This editorial provides new perspectives from four continents to better understand how to mitigate the impact of controversial health and science topics on public engagement.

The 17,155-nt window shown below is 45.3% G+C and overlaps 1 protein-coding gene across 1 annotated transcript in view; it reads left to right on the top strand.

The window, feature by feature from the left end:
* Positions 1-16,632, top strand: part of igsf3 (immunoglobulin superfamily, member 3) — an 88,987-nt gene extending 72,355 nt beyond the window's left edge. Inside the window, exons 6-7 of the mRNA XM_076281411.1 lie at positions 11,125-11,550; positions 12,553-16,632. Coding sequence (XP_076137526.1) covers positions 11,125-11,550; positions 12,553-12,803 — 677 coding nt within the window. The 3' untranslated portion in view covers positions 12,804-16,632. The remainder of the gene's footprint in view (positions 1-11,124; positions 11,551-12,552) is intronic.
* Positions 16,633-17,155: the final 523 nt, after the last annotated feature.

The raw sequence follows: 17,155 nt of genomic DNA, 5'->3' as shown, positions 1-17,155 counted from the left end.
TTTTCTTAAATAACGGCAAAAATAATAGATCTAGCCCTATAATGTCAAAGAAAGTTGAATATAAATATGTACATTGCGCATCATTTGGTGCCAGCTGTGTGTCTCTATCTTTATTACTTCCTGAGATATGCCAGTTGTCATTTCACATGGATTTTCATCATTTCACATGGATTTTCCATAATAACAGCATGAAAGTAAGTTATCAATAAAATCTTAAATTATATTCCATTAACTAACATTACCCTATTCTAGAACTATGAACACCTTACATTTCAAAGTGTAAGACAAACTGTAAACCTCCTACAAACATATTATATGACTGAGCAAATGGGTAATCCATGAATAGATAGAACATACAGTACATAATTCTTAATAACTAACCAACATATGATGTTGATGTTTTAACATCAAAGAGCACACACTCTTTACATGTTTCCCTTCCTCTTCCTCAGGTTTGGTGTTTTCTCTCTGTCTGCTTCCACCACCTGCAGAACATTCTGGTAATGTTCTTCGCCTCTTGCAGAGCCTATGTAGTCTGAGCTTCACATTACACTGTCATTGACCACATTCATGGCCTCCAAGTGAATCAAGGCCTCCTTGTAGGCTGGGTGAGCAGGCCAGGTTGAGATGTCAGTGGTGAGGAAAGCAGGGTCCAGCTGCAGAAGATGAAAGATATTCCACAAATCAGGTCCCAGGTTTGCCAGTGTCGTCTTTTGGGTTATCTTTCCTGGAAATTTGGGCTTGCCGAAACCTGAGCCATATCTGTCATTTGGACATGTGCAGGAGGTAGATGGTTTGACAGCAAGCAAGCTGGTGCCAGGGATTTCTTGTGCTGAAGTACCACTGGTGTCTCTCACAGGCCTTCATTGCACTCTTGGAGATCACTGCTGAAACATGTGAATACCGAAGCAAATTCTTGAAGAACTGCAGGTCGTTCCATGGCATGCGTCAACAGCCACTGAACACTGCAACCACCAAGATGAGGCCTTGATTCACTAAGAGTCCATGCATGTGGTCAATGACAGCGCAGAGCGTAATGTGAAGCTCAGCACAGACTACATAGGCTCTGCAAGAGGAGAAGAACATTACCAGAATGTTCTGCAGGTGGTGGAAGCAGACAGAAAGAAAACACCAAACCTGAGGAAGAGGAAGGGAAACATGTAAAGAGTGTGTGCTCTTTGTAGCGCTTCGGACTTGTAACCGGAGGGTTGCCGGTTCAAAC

Digital media, especially online social networks, facilitate and foster mis/disinformation about health and science. The current infodemic has circulated false, life-threatening information about the origins of, and potential cures for, COVID-19. Many of the conspiracy theories are actually not new, but are recycled stories applied to the COVID-19 pandemic. This confirms that it is not technology alone that has created the infodemic problem; it is simply a catalyst for spreading mis/disinformation. The fundamental issue is that people are still willing to believe unmistakably unscientific or counterintuitive messages, especially when politicians, celebrities, and online influencers help perpetuate the falsehoods. Exploring how to effectively frame messages is key to reducing the acceptance of this mis/disinformation.